Israel's Centrist Parties Should Unite to Defeat Netanyahu in the Election

A joint slate including the Zionist Camp and Yesh Atid is the best way to get rid of the fearmongering prime minister.

Uri Misgav
Uri Misgav
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Israeli Labor Party leader Isaac Herzog (R) and former justice minister and Hatnuah party leader Tzipi Livni, January 14, 2015.
Israeli Labor Party leader Isaac Herzog (R) and former justice minister and Hatnuah party leader Tzipi Livni, January 14, 2015.Credit: AFP
Uri Misgav
Uri Misgav

There are those who argue that even if the electoral slate known as Zionist Camp somehow manages to form a government after the March 17 election, it won’t have any real significance. They base their argument on the centrist and vague positions that Zionist Camp heads Isaac Herzog (Labor) and Tzipi Livni (Hatnuah) have adopted in the areas of foreign policy and defense, and the gut feeling that what we’ve had up until now is not going to change.

There is a certain logic to these claims. But it’s worth remembering that the last two governments formed and led by Labor, under Yitzhak Rabin and Ehud Barak, were the only governments that led a genuine process of change in Israel’s strategic situation. One way or another, Israelis are getting a chance to consider their lives divorced from the eternal rule of Prime Minister Benjamin Netanyahu, with its purposelessness and hopelessness. It would be healthy for them to enjoy a few years away from the threats, fearmongering and endless victimhood.

Getting Netanyahu out of office is sufficiently appealing and important. On the level of Realpolitik, the following approach appears to be the only one to bring it about: a fast move to unify the Zionist Camp and Yair Lapid’s Yesh Atid on one electoral slate. Electoral rules allow such a step until this Thursday, and it would prove the tiebreaker that could decide the election.

From a technical standpoint, it’s a particularly easy thing to perform. At the moment, the polls show the Zionist Camp getting 25 MKs in the 120-seat Knesset, with Yesh Atid claiming 10. That could provide for an allocation in which the Zionist Camp receives five slots for every two for Yesh Atid. For every seven slots, for instance, the third and sixth slots could go to Lapid and his party colleagues.

And the whole of such an arrangement could be greater than the sum of its parts. It would not only guarantee that Herzog heads the faction that gets the most seats. The combination could create a momentum that would earn the new joint slate many more than the 35 seats the polls are predicting they would get separately.

Not that every linkup between parties would guarantee additional seats. Former MK Uri Avnery, who has earned the right to speak, recently again called in a Haaretz op-ed (January 14) for an alliance between the Zionist Camp and Meretz.

That’s exactly the kind of merger that would result in a loss of seats, because the left-wing nature of Meretz will certainly repel centrist and soft-core right-wing voters who are suited to Herzog and Livni’s current positions – or which at least make it possible for these voters to consider the idea of voting for them. However, it’s hard to believe that a linkup between the Zionist Camp and Lapid’s Yesh Atid would push voters to parties further to the right.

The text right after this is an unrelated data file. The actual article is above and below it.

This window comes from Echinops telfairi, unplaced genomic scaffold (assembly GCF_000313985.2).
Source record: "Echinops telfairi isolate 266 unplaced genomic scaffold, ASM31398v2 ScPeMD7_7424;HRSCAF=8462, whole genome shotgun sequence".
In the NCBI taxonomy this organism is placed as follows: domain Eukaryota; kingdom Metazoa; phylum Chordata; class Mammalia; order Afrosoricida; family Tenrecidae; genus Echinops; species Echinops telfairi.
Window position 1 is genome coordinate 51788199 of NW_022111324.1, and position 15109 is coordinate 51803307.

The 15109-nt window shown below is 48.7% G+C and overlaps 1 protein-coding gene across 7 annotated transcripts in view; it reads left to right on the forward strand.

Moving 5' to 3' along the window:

It’s possible that a few seats would actually be lost to the left, strengthening Meretz – which is an important secondary goal in and of itself, in light of flagging support for the party, pushing it closer to the minimum four seats (below which it would not be represented in the next Knesset).

But those who might desert the Zionist Camp would be offset by wavering voters who are disappointed with Netanyahu. For them, Lapid and his colleague Shay Piron could provide the stamp of approval to vote for Labor.

It’s true that on the ideological level there are differences between the parties, particularly on economic policy. They are not huge disparities, but there are gaps. There is not a lot in common, for example, between the socioeconomic views of Labor’s Shelly Yacimovich and Yesh Atid’s Jacob Perry. But we’re not saying they have to believe exactly the same thing, rather having a joint electoral platform.

After March 17, the joint ticket can function as a loose confederation or even be split into its original components in certain fields.

In any event, no scenario exists that would provide for a coalition headed by Herzog that doesn’t also include Lapid as a senior partner, so why not have them come together before the election?

The prevailing assumption is that if Yesh Atid runs on a joint slate with the Zionist Camp, it will immediately prompt an alliance between Likud and Habayit Hayehudi.

That is another excellent example of a slate that would result in a loss of seats compared to what the parties would gain separately, as has already been demonstrated in the polls. Not every Likudnik will turn out on election day to vote for Naftali Bennett, Bezalel Smutrich and Orit Strock. There would be those who would simply stay home, or even cross over and advance the country’s redemption themselves.